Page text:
The world of cosplay never ceases to surprise and amaze, and does so by giving the community a unique outlet for its passions. But more importantly, cosplay gives a voice and stage to those who; outside of the cosplay world, may feel limited in their capabilities. Where the real world may fall short of providing support and opportunity for self-expression and belonging, the world of cosplay welcomes all forms of expression and love for the art – no matter what shape or size or vehicle that art may come in, thereby inspiring the community to further open its arms to creativity and acceptance. A great beacon of light for this type of creativity was sparked by a loving father, whose only wish for his son was to know and experience the joy of cosplaying. The one caveat: his son lives his life in a wheelchair. Challenge accepted.
Earlier this year, a popular cosplay build gained notoriety in the cosplay community. A boy was dressed as Ant-Man, riding his faithful ant-steed Ant-tony, with Ant-tony being built as part of the boy’s wheelchair. This cosplayer’s name is Reese Davis, and the man behind his brilliantly creative build is his father, Lon.
Lon Davis is a marketing manager by day, but a cosplay build innovator by night. Lon began his cosplay building journey when Reese was only three years old. “[Reese] was really into the movie ‘Wall-E’ at the time and wanted to be him for Halloween. I knew I couldn’t buy a costume that would work with his wheelchair, so I decided to build it from scratch. I used an old computer box to start, and built working arms that Reese could control from within the costumer. He was able to drive his chair and control everything from inside the costume and he loved it,” Lon remembers fondly. Little did Lon know, Wall-E had only sparked a fire in both him and his son Reese.
The following Halloween, Lon built Reese a costume of “The Claw” machine from Toy Story.
Each build became more unique and complex, making Reese’s costumes a hit, but also showing Lon that he had found a unique way to help others. By expanding his reach and making these builds for other children with special needs; who live their lives in wheelchairs or walkers, he is giving these children the same opportunity he gave Reese at just 3 years old: to experience the joys of cosplaying. Lon takes it a step further, explaining, “I like to let people see that there is a wheelchair or walker in there. It helps make the child feel special to their own individuality and is what makes their cosplay epic.”
Some of the builds have taken Lon over hundreds of hours and days to complete, but for Lon, he sees the reward immediately in the lives he impacts. As he recalls,
“I was contacted last year by the parents of a 6-year old girl, who had just received her first wheelchair. She had received a diagnosis that had shattered her world. The parents told me that she was having a hard time with Halloween coming up, and she wasn't very excited about going trick or treating in her new wheelchair. We started talking through email and she began looking at the sketches on our website of all the different types of costumes we could build. She really liked the Cinderella coach on the site, but she said she also really liked peacocks, so she was stuck on which costume she would like to have us make. I offered to design a custom Peacock Princess costume for her. She was very excited with that idea. So we started working on the designs and I would send the sketches to her parents. The girl loved the sketches and was beginning to get more excited about Halloween. The parents told me she would have them print out the photos and the sketches and she would look at them all the time, even had them next to her bed to look at every night before going to bed. We had one of our Volunteer Costume builds and had about 30 volunteers show up to help build 6 costumes, with the Peacock Princess costume being one of them. We started assembling everything on a chair similar to hers and seeing how it was all coming together. When we completed the costume, I made a video on our YouTube page showing how all the parts will attach on the chair and gave step by step instructions. I then shipped everything to them. When the costume arrived, she couldn't open the boxes fast enough. The parents said she was screaming with glee with every piece coming out of the box. They assembled it to the chair and she wore the custom outfit we made for her. She ended up winning a local costume contest where she lived and told us it was the best costume she has ever had. The parents told us, "You took what was going to be a difficult 1st Halloween in a wheelchair into a dream. We can never thank you enough!" That is my proudest moment since we started Walkin' & Rollin' Costumes. That sums up why we do what we do.”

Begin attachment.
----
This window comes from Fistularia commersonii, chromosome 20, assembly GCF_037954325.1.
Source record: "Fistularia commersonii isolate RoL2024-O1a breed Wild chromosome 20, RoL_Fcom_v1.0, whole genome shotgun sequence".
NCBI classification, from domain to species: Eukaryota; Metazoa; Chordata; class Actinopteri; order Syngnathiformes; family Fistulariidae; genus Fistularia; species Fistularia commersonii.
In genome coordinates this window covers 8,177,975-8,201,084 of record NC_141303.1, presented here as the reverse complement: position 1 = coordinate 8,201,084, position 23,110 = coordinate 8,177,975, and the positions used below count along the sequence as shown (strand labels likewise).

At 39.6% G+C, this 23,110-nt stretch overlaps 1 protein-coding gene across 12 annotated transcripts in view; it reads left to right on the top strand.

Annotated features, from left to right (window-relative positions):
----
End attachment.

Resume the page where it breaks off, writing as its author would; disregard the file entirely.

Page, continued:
Lon makes sure all of his builds are well shown and include instructions for all the parents and family members who wish to participate in build their young loved ones’ cosplay. He gave us some words of advice on cosplay building and the cosplay community before our interview ended: “Never give up and don’t hesitate to ask for help. I have been amazed at the amount of help and advice cosplayers give. Without anything to base it on, I had the incorrect impression that many cosplayers were very protective of how they built their amazing costumes and wouldn’t want to share that information. It was the exact opposite. The cosplay community has been the most open and sharing community I have ever worked with. They all want to help people succeed. It has been an amazing group of people to be associated with; I have never met a cosplayer that wasn’t willing the share advice for any help I might need.”
You can find out more about Lon & Reese’s adventures and support their cause at www.walkinrollin.org. They’re also on social media @WalkinNRollin.